Read the full story: COVID School Chaos, Snapshots From 10 Countries Around The World

🇰🇿  KAZAKHSTAN’S VICIOUS CIRCLE OF STRONGMEN


The real transition of power in Kazakhstan was supposed to have taken place in 2019. Former President Nursultan Nazarbayev, who had ruled the former Soviet Republic with an iron first since its independence in 1991, finally stepped aside to allow his successor, Kassym-Zhomart Tokayev, to take power.

However, Nazarbayev retained enormous influence behind the scenes. The real transfer of power is in fact happening only now, following large-scale unrest and protests around the country. Kassym-Zhomart Tokayev promises a new way of doing things, but his methods are strikingly similar to his predecessor. For Russian daily Kommersant, Vladimir Soloviev and Alexander Konstantinov ponder why strongmen are able to keep power in Kazakhstan — but can't ensure its peaceful transfer.

Read the full story: Kazakhstan, When One Strongman Replaces Another

🐟 DENMARK, A SMALL FISH IN THE SALMON INDUSTRY’S BIG POND


Things are getting fishy over Nordic fishing regulations, as the Danish government has banned further growth in sea-based fish farming, claiming the country had reached the limit without endangering the environment. In Danish newspaper Politiken, marine biologist Johan Wedel Nielsen explained why Demark’s policy has given Norway a de facto monopoly on the lucrative salmon industry. This is particularly significant as changing diet habits are increasing demand for the nutritious pink fish, and Norway has taken advantage, accounting for about half of the world’s salmon production.

Nielsen argues that environmental concerns aren’t warranted, as fish have an inherently small impact on the environment. Denmark has the potential to establish 150 salmonid (a family of fish including salmon and trout) farms in the Baltic Sea, producing some 500,000 tons of trout per year with a value of 2.7 billion euros and employing tens of thousands. But the Danish government has so far given no indication of allowing any addition to Denmark’s 19 existing farms.

Read the full story: Norwegian Salmon v. Danish Trout: Lessons On Ecology And Economics

💡  BRIGHT IDEA

French start-up Airxôm has unveiled its unique respiratory device at Las Vegas’ CES tech event. Their plastic and silicon face mask is the first capable of destroying particles of all sizes and has inbuilt decontamination properties, hence protecting against pollution, bacteria and viruses including COVID-19. Oh and, as a bonus, it also prevents your glasses from fogging.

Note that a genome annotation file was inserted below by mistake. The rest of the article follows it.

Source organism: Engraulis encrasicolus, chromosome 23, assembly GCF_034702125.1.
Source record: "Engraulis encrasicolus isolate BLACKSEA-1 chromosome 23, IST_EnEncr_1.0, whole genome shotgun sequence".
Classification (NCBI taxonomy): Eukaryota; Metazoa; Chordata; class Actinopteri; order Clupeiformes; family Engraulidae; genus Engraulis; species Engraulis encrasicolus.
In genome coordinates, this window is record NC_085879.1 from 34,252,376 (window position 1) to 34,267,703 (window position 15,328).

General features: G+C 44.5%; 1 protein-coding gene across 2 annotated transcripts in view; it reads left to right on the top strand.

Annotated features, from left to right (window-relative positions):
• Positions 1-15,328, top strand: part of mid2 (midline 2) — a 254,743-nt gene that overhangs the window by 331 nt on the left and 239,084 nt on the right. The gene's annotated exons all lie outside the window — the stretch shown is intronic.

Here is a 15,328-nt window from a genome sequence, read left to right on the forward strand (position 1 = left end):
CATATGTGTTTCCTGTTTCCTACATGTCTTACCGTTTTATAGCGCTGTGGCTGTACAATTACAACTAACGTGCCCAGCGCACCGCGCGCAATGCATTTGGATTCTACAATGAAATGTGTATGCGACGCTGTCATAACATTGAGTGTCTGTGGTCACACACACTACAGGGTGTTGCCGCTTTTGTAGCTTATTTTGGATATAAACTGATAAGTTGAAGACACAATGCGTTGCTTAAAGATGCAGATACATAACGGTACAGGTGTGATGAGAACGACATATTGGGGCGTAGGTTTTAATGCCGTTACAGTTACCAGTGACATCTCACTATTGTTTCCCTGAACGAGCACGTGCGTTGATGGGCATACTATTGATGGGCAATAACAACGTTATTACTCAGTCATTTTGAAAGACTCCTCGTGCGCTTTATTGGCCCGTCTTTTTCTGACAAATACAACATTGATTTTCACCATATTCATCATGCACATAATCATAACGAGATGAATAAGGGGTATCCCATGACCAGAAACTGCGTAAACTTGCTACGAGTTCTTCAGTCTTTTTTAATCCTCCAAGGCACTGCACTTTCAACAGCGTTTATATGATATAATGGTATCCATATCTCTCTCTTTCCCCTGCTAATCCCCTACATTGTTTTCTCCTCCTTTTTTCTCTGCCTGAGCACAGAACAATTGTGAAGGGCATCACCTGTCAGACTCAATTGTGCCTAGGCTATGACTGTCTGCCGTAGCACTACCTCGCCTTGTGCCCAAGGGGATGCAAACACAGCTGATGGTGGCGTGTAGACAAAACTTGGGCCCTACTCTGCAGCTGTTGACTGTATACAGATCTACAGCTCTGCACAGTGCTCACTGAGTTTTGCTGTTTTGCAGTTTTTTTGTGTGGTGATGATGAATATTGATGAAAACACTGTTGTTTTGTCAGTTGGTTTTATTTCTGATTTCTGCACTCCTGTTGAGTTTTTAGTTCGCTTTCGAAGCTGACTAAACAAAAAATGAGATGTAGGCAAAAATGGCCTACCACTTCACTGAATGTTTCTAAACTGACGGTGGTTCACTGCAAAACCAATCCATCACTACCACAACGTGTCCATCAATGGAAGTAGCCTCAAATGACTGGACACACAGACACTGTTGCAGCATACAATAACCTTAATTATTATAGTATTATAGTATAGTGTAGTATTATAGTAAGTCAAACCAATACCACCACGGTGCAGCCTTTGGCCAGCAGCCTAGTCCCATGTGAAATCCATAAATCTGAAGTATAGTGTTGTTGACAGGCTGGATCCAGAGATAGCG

#️⃣ TRENDING


Boris Johnson memes flooded social networks this week, mocking the UK’s prime minister's excuse for attending what was quite obviously a party at the height of the pandemic: “I believed implicitly that this was a work event.” The quote was shared alongside a toe-curlingly bad 2013 video of BoJo dancing to Lionel Richie’s “All Night Long” which resurfaced on Instagram, while Irish low-cost carrier Ryanair puts its own spin on the lame explanation.

🤦‍♀️🛴🤦‍♂️ FACEPALM OF THE WEEK


A Belgian national was intercepted by the French police while riding his e-scooter on a highway in eastern France. The confused trottinette user said it was his first time riding in France, and that he’d failed to select the “no toll roads” option on his GPS.

👉   OTHERWISE ...

Climate, COVID, Costa Concordia: why humans are wired for denial

This past week marked 10 years since the sinking of the Costa Concordia cruise ship off the coast of Tuscany. Writing in Italian daily La Stampa, Guido Maria Brera sees connections between the way passengers and crew reacted in the minutes and hours after the ship ran aground to other calamities we face that may seem to be moving more slowly:

In 2012, the same year the Costa Concordia cruise ship sank off of Giglio Island, David Quammen published his book Spillover, which predicted that somewhere in Asia a virus would be attacking the human respiratory tract on its way to becoming a global pandemic. And so it was. This terrible shipwreck, which the world watched in slow-motion exactly ten years ago on January 13, 2012, now appears to us — just like the COVID-19 pandemic, like the trailer of a horror film we are now all living for real.